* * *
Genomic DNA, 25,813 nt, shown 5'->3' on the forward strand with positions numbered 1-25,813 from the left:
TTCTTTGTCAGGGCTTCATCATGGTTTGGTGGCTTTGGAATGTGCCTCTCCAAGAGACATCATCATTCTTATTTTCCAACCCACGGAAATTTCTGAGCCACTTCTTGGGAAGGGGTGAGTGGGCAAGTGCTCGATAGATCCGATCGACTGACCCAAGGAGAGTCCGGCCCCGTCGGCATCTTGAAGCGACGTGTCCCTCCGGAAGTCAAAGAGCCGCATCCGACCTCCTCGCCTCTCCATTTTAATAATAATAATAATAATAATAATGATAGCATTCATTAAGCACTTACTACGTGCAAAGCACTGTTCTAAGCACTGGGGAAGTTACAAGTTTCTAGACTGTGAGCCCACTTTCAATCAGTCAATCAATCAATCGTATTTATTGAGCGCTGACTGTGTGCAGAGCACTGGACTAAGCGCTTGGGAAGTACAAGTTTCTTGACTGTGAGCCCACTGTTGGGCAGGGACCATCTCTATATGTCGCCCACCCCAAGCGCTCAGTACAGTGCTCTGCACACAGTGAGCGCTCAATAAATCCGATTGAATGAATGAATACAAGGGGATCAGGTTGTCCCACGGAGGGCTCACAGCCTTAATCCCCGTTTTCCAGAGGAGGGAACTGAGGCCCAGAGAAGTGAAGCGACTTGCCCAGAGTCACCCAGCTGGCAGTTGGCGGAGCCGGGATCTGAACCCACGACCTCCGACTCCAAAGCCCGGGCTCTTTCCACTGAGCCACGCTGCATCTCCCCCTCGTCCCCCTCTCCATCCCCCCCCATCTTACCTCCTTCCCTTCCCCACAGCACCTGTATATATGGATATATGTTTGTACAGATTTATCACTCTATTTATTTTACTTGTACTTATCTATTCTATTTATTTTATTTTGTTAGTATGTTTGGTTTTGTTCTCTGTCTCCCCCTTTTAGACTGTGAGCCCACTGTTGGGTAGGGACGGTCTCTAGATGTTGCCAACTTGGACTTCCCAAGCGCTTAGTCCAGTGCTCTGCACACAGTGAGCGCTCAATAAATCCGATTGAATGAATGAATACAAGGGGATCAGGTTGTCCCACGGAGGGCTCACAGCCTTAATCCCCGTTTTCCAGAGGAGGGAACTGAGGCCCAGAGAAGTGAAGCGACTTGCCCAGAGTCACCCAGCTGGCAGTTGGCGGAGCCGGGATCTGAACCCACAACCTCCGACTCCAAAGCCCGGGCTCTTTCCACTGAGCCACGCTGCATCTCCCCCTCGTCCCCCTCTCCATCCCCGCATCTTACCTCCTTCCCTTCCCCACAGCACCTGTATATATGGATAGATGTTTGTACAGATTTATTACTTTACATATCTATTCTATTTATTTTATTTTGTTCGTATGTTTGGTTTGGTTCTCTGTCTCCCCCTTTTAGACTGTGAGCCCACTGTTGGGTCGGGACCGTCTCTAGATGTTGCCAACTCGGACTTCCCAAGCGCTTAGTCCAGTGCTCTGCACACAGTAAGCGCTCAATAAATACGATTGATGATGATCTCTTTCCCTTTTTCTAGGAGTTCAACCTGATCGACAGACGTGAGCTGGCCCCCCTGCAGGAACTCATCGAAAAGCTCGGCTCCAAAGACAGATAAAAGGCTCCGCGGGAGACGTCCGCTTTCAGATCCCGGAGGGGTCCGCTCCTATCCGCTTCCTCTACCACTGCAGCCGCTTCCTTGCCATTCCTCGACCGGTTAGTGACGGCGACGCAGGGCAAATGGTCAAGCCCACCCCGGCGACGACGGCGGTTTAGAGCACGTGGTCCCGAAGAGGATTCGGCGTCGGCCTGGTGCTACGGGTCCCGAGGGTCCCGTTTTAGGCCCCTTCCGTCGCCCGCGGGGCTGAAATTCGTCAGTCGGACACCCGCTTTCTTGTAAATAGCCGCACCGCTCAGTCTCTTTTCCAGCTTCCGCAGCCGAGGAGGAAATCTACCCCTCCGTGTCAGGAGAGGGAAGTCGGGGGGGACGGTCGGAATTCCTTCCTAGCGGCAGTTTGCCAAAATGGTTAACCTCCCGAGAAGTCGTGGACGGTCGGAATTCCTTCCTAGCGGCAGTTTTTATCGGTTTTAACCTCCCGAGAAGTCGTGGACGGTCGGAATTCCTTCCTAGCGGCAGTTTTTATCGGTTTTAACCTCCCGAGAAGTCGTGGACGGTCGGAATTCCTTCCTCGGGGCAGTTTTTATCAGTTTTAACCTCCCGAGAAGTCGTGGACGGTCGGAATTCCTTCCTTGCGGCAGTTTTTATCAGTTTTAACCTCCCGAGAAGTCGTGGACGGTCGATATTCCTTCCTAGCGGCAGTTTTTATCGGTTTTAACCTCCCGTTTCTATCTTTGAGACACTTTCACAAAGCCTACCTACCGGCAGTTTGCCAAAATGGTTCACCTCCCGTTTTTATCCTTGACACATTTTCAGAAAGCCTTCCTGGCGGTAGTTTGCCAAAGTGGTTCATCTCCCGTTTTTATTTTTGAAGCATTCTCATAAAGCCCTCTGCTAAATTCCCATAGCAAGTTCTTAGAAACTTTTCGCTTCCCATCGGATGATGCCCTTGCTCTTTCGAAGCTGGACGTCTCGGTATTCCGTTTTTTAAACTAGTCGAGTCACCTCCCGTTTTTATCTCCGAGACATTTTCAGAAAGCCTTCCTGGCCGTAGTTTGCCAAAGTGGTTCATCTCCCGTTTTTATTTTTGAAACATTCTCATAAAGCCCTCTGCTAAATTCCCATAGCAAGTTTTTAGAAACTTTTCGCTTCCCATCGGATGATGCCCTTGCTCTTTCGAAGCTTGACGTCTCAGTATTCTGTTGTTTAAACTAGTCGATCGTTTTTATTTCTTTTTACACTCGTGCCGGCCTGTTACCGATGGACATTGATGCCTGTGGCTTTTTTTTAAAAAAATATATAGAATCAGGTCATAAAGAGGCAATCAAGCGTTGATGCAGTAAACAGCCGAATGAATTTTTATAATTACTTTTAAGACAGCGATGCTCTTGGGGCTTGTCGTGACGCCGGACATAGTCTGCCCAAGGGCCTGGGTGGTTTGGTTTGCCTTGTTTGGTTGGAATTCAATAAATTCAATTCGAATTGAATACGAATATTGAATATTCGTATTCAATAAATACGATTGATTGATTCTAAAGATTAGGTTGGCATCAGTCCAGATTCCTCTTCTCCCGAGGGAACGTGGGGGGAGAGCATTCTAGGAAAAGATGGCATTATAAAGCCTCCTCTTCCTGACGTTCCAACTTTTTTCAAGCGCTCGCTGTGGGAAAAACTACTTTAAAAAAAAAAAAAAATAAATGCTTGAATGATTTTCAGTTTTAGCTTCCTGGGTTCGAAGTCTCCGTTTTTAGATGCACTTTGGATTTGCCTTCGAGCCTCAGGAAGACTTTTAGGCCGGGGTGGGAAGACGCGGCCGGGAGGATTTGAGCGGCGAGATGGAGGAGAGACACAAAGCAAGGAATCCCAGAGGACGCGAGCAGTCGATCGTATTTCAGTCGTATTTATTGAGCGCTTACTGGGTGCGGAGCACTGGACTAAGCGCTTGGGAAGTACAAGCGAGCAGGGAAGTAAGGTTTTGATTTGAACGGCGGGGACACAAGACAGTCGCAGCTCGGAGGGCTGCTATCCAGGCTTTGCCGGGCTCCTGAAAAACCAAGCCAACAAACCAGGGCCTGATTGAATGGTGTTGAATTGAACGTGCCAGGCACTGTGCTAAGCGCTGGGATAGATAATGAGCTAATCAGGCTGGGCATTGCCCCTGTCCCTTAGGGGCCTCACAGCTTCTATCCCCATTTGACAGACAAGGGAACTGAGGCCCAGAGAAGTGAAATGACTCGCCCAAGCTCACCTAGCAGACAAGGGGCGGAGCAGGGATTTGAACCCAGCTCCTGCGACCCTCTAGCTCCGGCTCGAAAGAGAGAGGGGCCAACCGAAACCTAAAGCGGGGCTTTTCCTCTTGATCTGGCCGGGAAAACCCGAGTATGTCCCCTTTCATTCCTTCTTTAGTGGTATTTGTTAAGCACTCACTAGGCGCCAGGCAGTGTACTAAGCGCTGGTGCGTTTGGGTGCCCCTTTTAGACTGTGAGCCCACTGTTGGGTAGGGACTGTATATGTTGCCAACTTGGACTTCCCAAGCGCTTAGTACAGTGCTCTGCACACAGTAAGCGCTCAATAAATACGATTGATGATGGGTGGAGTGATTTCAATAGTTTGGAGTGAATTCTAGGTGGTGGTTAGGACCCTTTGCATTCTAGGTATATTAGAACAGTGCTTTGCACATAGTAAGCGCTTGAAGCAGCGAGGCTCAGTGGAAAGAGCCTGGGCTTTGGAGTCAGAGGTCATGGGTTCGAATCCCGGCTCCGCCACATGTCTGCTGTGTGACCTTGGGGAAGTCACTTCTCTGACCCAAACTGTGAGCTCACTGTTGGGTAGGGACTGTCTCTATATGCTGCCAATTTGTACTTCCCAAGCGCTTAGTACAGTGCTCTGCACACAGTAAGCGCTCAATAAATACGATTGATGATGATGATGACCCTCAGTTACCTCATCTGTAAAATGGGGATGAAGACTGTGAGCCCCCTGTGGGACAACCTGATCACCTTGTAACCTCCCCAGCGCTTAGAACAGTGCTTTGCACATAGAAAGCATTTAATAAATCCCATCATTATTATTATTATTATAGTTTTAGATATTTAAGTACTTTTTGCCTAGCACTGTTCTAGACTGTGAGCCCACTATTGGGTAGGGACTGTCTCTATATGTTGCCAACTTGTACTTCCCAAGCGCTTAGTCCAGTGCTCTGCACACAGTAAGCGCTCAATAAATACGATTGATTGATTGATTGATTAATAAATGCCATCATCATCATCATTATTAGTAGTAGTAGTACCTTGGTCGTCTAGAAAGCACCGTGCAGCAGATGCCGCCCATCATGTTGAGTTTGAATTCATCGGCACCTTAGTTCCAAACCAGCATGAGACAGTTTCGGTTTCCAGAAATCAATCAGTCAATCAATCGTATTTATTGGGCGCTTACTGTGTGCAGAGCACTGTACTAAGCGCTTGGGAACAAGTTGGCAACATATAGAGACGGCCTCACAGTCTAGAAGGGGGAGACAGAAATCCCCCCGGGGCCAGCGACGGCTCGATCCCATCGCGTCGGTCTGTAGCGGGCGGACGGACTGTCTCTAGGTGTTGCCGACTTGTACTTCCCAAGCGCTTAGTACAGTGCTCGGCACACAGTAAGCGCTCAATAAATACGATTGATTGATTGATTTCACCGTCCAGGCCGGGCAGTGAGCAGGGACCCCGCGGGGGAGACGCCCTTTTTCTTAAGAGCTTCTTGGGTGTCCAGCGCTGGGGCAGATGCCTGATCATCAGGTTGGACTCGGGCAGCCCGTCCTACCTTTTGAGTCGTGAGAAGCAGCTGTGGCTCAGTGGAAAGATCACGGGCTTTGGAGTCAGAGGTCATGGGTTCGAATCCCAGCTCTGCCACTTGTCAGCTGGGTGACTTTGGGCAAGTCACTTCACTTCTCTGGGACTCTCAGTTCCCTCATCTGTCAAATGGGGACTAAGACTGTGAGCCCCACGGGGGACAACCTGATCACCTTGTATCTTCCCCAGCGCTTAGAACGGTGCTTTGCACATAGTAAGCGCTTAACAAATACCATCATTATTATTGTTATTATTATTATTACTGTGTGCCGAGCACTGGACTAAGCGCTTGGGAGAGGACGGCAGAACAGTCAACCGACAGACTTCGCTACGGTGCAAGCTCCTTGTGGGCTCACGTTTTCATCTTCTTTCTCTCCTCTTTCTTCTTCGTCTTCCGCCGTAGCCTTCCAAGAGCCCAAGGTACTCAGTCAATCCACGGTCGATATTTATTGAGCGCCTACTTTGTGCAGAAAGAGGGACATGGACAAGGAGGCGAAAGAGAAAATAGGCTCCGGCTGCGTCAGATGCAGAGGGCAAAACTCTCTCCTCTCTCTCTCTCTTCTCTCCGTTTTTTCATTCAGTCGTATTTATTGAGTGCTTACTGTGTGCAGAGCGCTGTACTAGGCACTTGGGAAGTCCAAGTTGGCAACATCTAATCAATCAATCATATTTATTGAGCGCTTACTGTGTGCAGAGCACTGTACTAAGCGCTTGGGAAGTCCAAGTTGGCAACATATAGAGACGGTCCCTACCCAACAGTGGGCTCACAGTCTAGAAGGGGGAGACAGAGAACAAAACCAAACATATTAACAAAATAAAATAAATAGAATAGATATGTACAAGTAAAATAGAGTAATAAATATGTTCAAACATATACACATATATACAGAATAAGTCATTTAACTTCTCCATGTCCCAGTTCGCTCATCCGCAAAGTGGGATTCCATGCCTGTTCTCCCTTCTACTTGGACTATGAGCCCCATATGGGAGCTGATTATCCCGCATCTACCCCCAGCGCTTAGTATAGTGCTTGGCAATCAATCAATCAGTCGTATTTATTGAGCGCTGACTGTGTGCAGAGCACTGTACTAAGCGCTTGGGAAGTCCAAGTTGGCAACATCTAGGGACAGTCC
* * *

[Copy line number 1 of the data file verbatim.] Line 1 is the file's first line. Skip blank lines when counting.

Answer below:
Genomic DNA, 25,813 nt, shown 5'->3' on the forward strand with positions numbered 1-25,813 from the left: